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Just in time for Christmas, Arts Council England announced a record number of artworks acquired under tax forgiveness schemes.

Leonard Rosoman, The Drag Ball, No.2 (1968). Acrylic on canvas. 182.8 x 228.6 cm. Courtesy Pallant House Gallery.

Leonard Rosoman's The Drag Ball, No. 2 (1968) was among the artworks given to the UK public during 2020 according to a report released 21 December by Arts Council England.

The painting depicts a scene from John Osborne's A Patriot for Me (1965), a play about gay Austro-Hungarian spy Alfred Redl, who was blackmailed by Russian agents in the 1890s.

The painting was given to the Pallant House Gallery, Chichester—along with four other Rosoman works—by the estate of his widow, Roxanne Wruble Rosoman.

Altogether, the UK accepted art objects worth a record total of almost £65 million (US $87 million) this year, though they weren't exactly gifts. The Acceptance in Lieu (AIL) scheme allows works to be offered up in lieu of inheritance tax, while the Cultural Gifts Scheme provides other tax benefits to living donors. All up, £40 million (US $54 million) in taxes were settled in exchange for artworks this year.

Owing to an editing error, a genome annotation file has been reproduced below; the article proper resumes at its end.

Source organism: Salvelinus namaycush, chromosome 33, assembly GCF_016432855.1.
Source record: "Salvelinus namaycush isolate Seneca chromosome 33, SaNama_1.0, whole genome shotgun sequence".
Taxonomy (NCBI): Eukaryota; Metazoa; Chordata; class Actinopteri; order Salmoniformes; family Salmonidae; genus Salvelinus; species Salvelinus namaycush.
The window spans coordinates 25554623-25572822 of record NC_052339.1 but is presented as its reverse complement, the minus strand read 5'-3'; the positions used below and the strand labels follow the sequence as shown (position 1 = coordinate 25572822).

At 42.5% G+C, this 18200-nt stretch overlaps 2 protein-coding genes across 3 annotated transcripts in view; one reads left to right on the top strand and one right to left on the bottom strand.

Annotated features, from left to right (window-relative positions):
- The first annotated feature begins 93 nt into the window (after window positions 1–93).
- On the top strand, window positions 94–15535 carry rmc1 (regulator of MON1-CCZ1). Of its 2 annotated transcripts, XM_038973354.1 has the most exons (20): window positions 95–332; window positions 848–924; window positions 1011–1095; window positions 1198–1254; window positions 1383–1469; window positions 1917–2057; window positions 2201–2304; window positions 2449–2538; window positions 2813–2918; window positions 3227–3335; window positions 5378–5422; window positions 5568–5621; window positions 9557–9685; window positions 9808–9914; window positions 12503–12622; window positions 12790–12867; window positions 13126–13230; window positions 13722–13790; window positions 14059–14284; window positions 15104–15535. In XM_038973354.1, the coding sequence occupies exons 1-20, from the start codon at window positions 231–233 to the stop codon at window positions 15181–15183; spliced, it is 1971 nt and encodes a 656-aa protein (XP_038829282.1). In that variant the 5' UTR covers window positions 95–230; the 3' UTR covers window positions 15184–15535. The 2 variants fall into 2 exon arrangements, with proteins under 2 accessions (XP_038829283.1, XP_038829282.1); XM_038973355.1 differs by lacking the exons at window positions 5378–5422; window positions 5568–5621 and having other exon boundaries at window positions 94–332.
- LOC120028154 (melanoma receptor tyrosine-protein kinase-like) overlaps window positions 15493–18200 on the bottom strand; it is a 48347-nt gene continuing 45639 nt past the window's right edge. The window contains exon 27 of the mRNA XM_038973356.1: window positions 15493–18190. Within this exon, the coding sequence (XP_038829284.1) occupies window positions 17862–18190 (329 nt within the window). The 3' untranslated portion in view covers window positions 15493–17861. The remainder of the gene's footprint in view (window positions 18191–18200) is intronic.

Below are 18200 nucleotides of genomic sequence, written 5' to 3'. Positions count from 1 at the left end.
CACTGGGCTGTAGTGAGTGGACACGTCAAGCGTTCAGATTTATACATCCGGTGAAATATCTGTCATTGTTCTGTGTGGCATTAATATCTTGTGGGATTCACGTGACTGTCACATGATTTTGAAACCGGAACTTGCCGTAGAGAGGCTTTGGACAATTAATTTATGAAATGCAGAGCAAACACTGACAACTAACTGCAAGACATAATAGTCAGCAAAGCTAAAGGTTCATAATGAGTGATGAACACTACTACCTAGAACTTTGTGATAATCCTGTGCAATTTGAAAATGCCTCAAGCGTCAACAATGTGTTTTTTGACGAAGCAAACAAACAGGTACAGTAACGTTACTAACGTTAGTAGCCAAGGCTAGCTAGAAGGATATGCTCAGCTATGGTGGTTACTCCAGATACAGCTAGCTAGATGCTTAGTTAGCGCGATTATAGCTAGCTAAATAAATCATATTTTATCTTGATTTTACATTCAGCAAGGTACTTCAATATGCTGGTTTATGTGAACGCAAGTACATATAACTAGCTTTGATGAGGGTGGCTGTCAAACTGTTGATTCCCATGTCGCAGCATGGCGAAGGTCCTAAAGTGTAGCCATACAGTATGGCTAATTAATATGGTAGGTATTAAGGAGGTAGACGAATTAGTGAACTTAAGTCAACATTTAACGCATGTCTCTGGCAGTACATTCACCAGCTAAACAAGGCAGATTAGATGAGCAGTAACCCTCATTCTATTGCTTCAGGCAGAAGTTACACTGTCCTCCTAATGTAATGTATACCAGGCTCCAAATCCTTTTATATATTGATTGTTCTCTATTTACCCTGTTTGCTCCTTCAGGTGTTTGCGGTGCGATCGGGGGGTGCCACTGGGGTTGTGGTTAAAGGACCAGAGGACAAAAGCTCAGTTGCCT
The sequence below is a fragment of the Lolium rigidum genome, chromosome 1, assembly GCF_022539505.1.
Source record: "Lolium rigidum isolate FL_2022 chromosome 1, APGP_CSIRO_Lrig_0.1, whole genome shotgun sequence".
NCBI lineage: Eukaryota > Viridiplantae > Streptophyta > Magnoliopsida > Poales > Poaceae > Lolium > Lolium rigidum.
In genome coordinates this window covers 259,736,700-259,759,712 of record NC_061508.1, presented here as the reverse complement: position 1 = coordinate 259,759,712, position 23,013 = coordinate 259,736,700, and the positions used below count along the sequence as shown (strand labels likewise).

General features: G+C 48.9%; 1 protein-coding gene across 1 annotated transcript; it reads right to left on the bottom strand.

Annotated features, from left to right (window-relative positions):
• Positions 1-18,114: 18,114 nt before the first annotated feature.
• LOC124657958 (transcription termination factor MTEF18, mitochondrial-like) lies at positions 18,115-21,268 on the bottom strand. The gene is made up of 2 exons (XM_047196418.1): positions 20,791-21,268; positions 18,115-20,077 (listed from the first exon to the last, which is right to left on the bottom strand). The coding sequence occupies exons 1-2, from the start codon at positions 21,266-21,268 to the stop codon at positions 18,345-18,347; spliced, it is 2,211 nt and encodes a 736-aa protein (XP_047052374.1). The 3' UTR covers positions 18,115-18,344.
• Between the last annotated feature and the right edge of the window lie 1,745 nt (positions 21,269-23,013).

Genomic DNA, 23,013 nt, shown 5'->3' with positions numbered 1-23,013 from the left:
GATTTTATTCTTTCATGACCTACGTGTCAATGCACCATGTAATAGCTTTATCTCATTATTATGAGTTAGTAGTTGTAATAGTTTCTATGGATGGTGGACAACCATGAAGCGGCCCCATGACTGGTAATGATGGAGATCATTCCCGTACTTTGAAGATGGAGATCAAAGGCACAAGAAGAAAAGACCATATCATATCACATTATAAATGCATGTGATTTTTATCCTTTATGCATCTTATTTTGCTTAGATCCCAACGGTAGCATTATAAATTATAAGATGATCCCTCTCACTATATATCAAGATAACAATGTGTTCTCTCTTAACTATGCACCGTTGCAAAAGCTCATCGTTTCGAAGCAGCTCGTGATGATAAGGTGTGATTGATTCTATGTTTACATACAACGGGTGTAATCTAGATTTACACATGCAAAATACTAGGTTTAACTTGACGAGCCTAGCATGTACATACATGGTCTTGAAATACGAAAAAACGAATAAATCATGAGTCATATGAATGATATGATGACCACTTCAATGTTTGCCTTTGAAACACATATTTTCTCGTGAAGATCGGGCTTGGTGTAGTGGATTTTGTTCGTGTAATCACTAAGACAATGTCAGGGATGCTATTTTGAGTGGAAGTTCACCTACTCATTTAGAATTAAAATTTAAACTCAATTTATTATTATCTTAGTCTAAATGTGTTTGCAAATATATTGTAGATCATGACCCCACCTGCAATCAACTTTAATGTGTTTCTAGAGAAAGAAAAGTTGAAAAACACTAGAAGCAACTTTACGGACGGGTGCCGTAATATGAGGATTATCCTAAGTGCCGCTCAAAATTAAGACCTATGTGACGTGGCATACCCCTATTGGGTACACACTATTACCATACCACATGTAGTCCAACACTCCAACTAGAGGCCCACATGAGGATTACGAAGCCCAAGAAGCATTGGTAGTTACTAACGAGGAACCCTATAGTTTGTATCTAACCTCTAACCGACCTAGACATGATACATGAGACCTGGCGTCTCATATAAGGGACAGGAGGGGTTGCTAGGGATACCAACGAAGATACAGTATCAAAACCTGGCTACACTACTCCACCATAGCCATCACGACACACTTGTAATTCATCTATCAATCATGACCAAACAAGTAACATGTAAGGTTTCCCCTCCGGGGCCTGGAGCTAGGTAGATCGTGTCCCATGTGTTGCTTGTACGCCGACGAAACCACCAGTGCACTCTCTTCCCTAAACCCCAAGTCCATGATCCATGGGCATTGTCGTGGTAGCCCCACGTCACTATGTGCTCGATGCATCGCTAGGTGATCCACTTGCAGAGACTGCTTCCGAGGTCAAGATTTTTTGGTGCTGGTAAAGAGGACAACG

The five Rosoman pictures were accepted in lieu of £96,600 (US $130,000) in tax.

'As we look to the new year, when institutions can prepare to safely open their doors again, these items will be enjoyed by, educate and inspire millions of people,' said Sir Nicholas Serota, chair of Arts Council England.

Other contemporary artworks accepted this year include a self-portrait by Peter Blake, designs by punk artist Barney Bubbles, and a gouache painting by Marc Chagall. —[O]

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